Déclaration de la Ligue des droits et libertés 16 février 2012 La Ligue des droits et libertés s’oppose de longue date aux certificats de sécurité. Elle s’est également opposée au projet de loi C-3 qui visait à réformer les certificats de sécurité, dont la mécanique avait été déclarée inconstitutionnelle par la Cour suprême du Canada le 23 février 2007, dans le jugement Charkaoui. La Ligue estime en effet que les modifications proposées, dont l’introduction d’un avocat spécial, n’avaient aucunement pour effet de régler les problèmes fondamentaux posés par le régime de certificat de sécurité, problèmes que nous trouvons important de rappeler : a) L’utilisation des certificats de sécurité donne lieu, dans la réalité, à une détention de durée indéterminée ou à la perte, pour une durée indéterminée, de la liberté et du droit à la vie privée en vertu de régimes d’assignation à résidence surveillée et d’ordonnances de contrôle – ce qui constitue une violation de la justice naturelle et des obligations internationales du Canada en vertu du Pacte international relatif aux droits civils et politiques; b) L’utilisation des certificats de sécurité mène à la déportation, à la détention, à l’assignation à résidence surveillée et aux ordonnances de contrôle sur la foi d’allégations vagues et générales fondées sur des renseignements secrets qui n’ont pas été prouvés hors de tout doute raisonnable ; c) L’utilisation des certificats de sécurité fait en sorte que des personnes désignées vivent pour une période indéterminée sous la menace de la déportation vers la torture, ou sont effectivement déportées vers la torture – ce qui constitue une violation des obligations internationales du Canada en vertu de la Convention contre la torture et les traitements cruels, inhumains et dégradants ; d) Le régime des certificats de sécurité est discriminatoire puisqu’il s’applique uniquement aux non-citoyens, créant ainsi un système de justice à deux vitesses, et ce, contrairement aux garanties d’égalité devant la loi et de justice fondamentale enchâssées dans la Charte canadienne des droits et libertés. Pour la Ligue des droits et libertés, la possibilité de priver quelqu’un de sa liberté et de l’expulser du Canada en recourant à des preuves secrètes et possiblement obtenues sous la torture (d’autant plus que le gouvernement a tout récemment confirmé avoir donné l'ordre au SCRS de ne pas écarter des informations obtenues sous la torture lorsque "la vie humaine ou la sécurité publique ou la propriété est menacée") est tout simplement inacceptable et ne peut trouver de justification compte tenu des obligations qu’impose le plein respect des droits humains.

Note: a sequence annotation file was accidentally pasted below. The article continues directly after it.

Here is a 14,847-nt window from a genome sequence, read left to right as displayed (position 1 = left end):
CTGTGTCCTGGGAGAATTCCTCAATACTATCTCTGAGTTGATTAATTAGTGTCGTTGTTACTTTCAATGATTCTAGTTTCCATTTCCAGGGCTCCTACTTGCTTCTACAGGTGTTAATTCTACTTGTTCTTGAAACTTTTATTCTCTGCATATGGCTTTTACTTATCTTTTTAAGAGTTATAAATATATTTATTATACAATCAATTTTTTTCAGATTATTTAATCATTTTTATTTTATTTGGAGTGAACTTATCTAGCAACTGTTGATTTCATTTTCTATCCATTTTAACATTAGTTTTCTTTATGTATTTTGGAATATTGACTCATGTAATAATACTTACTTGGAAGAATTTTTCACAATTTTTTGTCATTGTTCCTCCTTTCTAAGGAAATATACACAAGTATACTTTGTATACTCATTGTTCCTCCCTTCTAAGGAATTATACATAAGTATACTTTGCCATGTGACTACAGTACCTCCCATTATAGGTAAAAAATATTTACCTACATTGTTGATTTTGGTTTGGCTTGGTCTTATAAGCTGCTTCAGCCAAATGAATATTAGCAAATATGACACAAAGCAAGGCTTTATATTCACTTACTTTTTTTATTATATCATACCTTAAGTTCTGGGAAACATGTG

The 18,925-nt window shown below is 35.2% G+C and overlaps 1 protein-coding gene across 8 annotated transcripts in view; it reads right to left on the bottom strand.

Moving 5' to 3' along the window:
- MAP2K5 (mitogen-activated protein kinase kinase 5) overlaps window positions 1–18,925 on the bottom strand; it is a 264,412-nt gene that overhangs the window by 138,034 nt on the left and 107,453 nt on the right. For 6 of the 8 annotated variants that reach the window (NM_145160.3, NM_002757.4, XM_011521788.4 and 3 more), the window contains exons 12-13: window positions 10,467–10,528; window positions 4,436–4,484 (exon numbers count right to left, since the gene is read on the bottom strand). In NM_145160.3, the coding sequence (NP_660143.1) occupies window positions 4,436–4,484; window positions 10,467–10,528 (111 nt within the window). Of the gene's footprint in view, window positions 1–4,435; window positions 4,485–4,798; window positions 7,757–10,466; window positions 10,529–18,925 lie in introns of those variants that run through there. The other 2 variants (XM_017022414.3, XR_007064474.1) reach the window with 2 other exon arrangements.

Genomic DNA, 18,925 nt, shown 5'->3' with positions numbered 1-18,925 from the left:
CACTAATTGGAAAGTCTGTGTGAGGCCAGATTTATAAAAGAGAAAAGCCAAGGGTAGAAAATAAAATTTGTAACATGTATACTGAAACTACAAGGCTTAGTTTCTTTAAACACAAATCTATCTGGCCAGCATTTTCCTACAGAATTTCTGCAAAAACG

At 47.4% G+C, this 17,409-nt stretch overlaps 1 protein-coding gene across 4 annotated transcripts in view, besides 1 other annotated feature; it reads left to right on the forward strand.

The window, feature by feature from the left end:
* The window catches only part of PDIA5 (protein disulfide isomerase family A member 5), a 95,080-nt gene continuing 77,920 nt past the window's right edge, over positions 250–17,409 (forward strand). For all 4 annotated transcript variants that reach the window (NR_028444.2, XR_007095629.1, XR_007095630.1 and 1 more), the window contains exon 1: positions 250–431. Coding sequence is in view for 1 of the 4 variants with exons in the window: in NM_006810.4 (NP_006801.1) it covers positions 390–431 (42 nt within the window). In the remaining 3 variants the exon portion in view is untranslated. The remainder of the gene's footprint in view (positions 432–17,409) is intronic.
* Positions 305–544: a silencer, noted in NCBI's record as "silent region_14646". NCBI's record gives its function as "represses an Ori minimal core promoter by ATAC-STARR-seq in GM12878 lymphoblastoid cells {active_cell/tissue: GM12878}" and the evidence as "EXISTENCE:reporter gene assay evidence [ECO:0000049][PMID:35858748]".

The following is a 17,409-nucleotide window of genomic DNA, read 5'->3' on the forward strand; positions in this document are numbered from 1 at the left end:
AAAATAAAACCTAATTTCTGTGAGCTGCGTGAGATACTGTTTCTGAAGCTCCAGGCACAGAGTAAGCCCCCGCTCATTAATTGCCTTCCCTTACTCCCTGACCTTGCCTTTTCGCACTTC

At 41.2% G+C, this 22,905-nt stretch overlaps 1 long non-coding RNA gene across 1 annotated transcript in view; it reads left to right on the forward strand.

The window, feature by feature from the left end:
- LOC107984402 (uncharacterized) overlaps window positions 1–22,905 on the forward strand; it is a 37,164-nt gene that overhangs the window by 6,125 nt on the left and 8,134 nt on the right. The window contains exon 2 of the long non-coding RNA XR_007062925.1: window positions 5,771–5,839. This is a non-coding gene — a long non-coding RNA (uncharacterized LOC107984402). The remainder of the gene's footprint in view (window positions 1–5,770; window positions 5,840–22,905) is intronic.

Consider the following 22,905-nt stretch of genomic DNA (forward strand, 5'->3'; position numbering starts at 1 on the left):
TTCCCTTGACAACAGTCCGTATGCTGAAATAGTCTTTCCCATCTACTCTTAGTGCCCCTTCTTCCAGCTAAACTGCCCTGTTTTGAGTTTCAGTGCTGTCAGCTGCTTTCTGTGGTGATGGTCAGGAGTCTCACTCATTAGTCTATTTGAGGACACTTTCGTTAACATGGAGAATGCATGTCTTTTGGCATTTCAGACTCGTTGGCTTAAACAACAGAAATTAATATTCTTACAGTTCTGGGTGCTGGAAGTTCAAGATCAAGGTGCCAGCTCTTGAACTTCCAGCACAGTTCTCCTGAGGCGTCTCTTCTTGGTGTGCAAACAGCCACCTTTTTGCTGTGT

[video] Highlights From Our February 16th Press Conference in Ottawa

posted on February 22, 2012 | in Category Security Certificates | PermaLink

Source: Prism Magazine URL: [link] Date: February 21, 2012 Thanks to Maher Arar and the talented people at Prism TV for putting together this video:

Déclaration de Le Coalition pour la surveillance internationale des libertés civiles

posted on February 20, 2012 | in Category Security Certificates | PermaLink

Conférence de presse
Jeudi, 16 février, 2012
Propos de Roch Tassé
Coordonnateur national
Coalition pour la surveillance internationale des libertés civiles

En 2007, la Cour Supreme concluait unanimement que les dispositions de la Loi sur l’immigration et la protection des réfugiés concernant les certificats de sécurité étaient anti-constitutionnels et incompatibles avec la Charte canadienne des droits et libertés. La Cour reconnaissait que la non-divulgation d’informations utilisées dans la décision de détenir ou de déporter une personne est une violation de l’article 7 de la Charte, qui guarantit “… le droit à la vie, liberté et sécurité de sa personne ; qu’il ne peut être porté atteinte à ce droit qu’en conformité avec les principes de justice fondamentale”. Le Parlement avait un an pour corriger la situation.